Musical History

For over 2,000 years of history, Llíria and music have lived together in perfect harmony. In order to understand the history of the city, it is essential to understand its relationship with music.

Lliria from
ancient times

The musicians playing wind instruments such as double reed flutes or Greek aulós on the move, which are represented in the Iberian ceramics recovered from the archaeological site of the Tossal de Sant Miquel and exhibited in the Museum of Prehistory in Valencia, are the first example of music in the history of the Valencian Community.

These representations of Antiquity and the medieval troubadours and minstrels playing string and percussion instruments represented in the Mudejar coffered ceiling of the church of La Sangre are, without doubt, the basis of the current musical societies of Llíria.

Llíria’s well-deserved reputation as a musical city dates back to the 3rd and 2nd centuries BC, as evidenced by the Iberian ceramic vases decorated with musicians and dancers found in the Tossal de Sant Miquel.

As time went by, music began to permeate the city and in the 18th century we find a clear link between music and the Franciscan and Trinitarian convents.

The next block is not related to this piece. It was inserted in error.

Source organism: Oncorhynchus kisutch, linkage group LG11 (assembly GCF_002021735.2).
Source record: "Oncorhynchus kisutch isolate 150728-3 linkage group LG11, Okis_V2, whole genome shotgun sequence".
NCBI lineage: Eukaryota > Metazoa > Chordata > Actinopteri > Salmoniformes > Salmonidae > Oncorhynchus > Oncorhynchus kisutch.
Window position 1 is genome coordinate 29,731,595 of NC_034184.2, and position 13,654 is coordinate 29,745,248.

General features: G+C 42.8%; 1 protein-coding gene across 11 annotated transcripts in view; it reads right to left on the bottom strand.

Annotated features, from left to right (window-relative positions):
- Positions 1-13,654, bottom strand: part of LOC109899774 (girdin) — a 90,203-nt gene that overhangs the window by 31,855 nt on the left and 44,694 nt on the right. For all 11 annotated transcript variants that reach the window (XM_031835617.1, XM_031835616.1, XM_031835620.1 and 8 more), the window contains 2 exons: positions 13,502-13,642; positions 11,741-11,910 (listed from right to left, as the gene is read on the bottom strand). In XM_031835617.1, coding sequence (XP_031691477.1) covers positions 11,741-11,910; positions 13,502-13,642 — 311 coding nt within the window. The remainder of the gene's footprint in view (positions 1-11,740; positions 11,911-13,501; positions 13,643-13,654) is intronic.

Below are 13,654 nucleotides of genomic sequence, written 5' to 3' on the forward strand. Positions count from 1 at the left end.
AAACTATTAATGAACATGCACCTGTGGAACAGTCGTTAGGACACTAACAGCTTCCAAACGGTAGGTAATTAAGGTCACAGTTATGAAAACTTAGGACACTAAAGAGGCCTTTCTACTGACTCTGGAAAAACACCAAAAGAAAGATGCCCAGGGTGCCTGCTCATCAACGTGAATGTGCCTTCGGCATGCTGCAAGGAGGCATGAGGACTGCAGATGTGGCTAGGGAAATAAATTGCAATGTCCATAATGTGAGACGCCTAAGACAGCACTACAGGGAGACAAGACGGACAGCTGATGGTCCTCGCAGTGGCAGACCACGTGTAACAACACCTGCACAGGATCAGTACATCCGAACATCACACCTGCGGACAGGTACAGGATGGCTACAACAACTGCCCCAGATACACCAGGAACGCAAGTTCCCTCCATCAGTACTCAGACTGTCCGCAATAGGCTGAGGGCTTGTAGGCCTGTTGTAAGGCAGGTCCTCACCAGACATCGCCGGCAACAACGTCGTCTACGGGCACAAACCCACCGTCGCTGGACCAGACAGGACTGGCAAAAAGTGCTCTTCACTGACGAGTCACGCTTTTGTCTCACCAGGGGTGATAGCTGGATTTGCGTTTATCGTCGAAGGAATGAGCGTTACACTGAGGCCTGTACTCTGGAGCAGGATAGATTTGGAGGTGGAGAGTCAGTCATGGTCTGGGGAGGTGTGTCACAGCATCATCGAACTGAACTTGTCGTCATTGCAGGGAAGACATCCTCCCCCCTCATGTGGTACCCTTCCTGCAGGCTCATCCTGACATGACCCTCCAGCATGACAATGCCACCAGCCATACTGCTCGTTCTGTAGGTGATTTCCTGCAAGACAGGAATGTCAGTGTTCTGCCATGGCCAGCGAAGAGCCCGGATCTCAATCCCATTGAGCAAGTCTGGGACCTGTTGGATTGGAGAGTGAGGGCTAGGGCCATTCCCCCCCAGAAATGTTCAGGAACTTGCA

But it was in the 19th century, in 1819, when a historical milestone was reached with the creation of the first civil bands in Spain (Banda Primitiva), which are still active today.

During the 1960s, the bands introduced stringed instruments, becoming symphony orchestras. In addition, the first known musical associations appeared in the Comunitat Valenciana.

On the other hand, music education has always been a fundamental pillar of the music sector. In 1993, the Professional Conservatory of Music of Llíria, which is a municipal public centre, was set up and in 1997, an important educational initiative took place, a pioneer at national level, which was the creation of the first teaching centre in Spain to integrate music into primary studies.

This was the Centre Integrat d’Ensenyaments Musicals (CIEM) La Unió Musical which used the innovative “Gabou” method to combine the learning of both types of teaching.

After 200 years of intense musical life, and due to: its national recognition, the significant volume of students currently studying music, its rich musical history and tradition, the lively music scene, and the important associationism existing around the music sector, Llíria was designated by the Valencian Parliament in October 2018 as the “Valencian City of Music” by unanimous vote of all political parties.